The big news of the day is word that the NCAA is ready to expand its men's basketball tournament.
SBJ's John Ourand and Michael Smith report that "CBS and Turner Sports are in discussions to create a joint bid for the NCAA tournament rights if the NCAA decides to opt out of its current CBS deal."
Ourand and Smith acquired a copy of the Request for Proposals that the NCAA issued, and has on-the-record quotes from Greg Shaheen, the NCAA's senior vice president for basketball and business strategies.
(That title doesn't take much translation, does it?)
The 68-team tournament would have four play-in games. It's not clear whether those would be fore conference champions or at-large teams, but we can guess.
The NCAA is also looking to do some serious muscle-flexing. It wants "a 14-year term on its next media deal, with a 'no-penalty, early termination right in favor of the NCAA,' according to the RFP" seen by SBJ.
If the tournament expands to 96 teams, broadcasts would be shared by a cable outlet and a broadcast network. Thus the joint bid between CBS and Turner. But you know that ESPN will put everything it can on the table to get the rights for itself.
Sports By Brooks spoke with a source at ESPN who said: "It’s a done deal with the expansion of the tournament. Depending on how soon a (TV) deal is done, the added teams could start next year."
The document includes a long list of suggestions for how to cut costs and raise revenue. And right there on Page 3 of the report, under the "Revenue Generation" section, is the big kahuna:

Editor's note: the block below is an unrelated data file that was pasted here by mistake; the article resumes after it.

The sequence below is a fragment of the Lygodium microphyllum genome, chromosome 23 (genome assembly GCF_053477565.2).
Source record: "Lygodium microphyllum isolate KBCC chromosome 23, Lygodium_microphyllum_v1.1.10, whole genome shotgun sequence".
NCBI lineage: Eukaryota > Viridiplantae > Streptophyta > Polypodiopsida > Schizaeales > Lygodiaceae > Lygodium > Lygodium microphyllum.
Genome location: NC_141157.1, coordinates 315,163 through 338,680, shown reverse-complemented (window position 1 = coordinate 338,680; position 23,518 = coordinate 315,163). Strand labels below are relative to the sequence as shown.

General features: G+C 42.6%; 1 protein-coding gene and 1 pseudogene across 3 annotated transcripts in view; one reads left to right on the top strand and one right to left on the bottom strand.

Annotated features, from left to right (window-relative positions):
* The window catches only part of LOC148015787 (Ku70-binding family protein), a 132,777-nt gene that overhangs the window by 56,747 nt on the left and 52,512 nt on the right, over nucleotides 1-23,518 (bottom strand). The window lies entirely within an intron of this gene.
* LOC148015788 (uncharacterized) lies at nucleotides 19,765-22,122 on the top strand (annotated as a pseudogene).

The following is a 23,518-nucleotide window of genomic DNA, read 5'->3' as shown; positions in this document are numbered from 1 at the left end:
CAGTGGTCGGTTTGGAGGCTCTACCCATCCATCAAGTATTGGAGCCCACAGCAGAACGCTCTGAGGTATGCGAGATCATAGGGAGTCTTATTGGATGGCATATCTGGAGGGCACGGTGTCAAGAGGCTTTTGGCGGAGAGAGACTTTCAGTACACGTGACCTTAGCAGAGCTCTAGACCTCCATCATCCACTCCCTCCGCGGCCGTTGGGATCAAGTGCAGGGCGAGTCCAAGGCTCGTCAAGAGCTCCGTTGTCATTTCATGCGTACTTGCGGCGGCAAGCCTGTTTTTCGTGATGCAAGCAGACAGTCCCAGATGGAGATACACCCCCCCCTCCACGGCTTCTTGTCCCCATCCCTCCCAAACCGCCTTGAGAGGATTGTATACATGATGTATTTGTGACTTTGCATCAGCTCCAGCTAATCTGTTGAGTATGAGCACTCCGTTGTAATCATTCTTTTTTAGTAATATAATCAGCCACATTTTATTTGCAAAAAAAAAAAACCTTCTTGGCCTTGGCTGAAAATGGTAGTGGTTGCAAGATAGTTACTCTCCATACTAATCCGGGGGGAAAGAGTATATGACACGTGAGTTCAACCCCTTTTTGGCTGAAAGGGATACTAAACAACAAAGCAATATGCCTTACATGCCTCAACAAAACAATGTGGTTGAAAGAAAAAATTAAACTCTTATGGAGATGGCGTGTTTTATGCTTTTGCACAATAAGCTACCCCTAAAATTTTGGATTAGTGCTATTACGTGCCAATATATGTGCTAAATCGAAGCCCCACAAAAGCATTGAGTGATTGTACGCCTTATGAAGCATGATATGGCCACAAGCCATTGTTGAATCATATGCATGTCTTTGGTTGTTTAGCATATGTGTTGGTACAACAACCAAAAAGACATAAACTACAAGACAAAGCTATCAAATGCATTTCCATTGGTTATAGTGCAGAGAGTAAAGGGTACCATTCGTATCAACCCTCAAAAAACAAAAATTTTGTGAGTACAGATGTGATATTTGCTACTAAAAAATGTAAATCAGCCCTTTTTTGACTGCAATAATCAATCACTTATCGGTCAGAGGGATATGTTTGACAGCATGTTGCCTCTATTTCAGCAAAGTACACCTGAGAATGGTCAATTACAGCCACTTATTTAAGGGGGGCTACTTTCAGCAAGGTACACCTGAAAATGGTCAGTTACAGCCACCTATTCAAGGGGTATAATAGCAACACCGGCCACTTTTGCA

Consider bracket expansion for men’s basketball (to generate more money).
Notice that it doesn't say "to allow more student-athletes to enjoy participating in the post-season," or "to keep more coaches employed," or "to get more non-BCS conference schools on national television."
It says "to generate more money." That's about as blunt as it gets.
There are actually a lot of proposals in the document. Some of the more interesting ones:
- "Prohibit hotel accommodations on the night before home contests."
- "Evaluate the number of complimentary tickets student-athletes are permitted to receive for NCAA championships."
- "Review officials’ fees and do not rely too heavily on market value. There is inherent value in officiating NCAA championships."
- "Evaluate food provided to media at NCAA events."
- "Look at impact of reducing committee member per diem."
I think we know which one of those will happen (and which one probably won't).
There also appears to be a possibility that the NCAA will consider overturning its ban on alcohol advertising. That would be a huge revenue generator.
So now I turn to you. Should the NCAA Tournament be expanded? Have your say in the poll and the comments.